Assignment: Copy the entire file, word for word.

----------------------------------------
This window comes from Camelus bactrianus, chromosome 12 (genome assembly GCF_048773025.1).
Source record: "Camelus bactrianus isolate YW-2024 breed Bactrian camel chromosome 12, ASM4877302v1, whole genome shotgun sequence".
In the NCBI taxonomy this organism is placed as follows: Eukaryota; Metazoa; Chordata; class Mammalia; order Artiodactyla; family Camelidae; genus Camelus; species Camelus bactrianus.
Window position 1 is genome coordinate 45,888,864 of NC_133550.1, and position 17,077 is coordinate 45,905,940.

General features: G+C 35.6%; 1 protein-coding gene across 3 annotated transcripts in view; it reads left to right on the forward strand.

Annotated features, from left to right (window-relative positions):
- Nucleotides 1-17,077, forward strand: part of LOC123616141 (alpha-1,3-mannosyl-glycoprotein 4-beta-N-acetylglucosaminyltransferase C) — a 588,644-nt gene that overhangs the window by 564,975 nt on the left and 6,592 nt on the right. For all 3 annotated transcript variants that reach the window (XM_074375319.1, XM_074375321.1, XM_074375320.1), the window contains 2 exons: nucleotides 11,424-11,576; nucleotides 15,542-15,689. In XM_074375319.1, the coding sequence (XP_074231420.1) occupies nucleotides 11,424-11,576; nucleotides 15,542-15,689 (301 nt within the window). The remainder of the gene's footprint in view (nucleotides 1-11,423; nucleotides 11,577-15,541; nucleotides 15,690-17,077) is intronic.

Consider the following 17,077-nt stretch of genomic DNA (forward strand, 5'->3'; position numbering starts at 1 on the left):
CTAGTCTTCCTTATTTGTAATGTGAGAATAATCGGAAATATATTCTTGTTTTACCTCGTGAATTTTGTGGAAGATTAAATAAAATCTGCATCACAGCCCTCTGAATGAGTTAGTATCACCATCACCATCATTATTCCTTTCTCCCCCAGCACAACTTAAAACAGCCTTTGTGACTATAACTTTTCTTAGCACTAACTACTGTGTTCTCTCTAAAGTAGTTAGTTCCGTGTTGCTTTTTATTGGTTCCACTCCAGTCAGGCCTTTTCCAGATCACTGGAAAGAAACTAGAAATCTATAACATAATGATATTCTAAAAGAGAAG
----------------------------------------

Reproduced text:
This window comes from Camelus bactrianus, chromosome 12 (genome assembly GCF_048773025.1).
Source record: "Camelus bactrianus isolate YW-2024 breed Bactrian camel chromosome 12, ASM4877302v1, whole genome shotgun sequence".
In the NCBI taxonomy this organism is placed as follows: Eukaryota; Metazoa; Chordata; class Mammalia; order Artiodactyla; family Camelidae; genus Camelus; species Camelus bactrianus.
Window position 1 is genome coordinate 45,888,864 of NC_133550.1, and position 17,077 is coordinate 45,905,940.

General features: G+C 35.6%; 1 protein-coding gene across 3 annotated transcripts in view; it reads left to right on the forward strand.

Annotated features, from left to right (window-relative positions):
- Nucleotides 1-17,077, forward strand: part of LOC123616141 (alpha-1,3-mannosyl-glycoprotein 4-beta-N-acetylglucosaminyltransferase C) — a 588,644-nt gene that overhangs the window by 564,975 nt on the left and 6,592 nt on the right. For all 3 annotated transcript variants that reach the window (XM_074375319.1, XM_074375321.1, XM_074375320.1), the window contains 2 exons: nucleotides 11,424-11,576; nucleotides 15,542-15,689. In XM_074375319.1, the coding sequence (XP_074231420.1) occupies nucleotides 11,424-11,576; nucleotides 15,542-15,689 (301 nt within the window). The remainder of the gene's footprint in view (nucleotides 1-11,423; nucleotides 11,577-15,541; nucleotides 15,690-17,077) is intronic.

Consider the following 17,077-nt stretch of genomic DNA (forward strand, 5'->3'; position numbering starts at 1 on the left):
CTAGTCTTCCTTATTTGTAATGTGAGAATAATCGGAAATATATTCTTGTTTTACCTCGTGAATTTTGTGGAAGATTAAATAAAATCTGCATCACAGCCCTCTGAATGAGTTAGTATCACCATCACCATCATTATTCCTTTCTCCCCCAGCACAACTTAAAACAGCCTTTGTGACTATAACTTTTCTTAGCACTAACTACTGTGTTCTCTCTAAAGTAGTTAGTTCCGTGTTGCTTTTTATTGGTTCCACTCCAGTCAGGCCTTTTCCAGATCACTGGAAAGAAACTAGAAATCTATAACATAATGATATTCTAAAAGAGAAG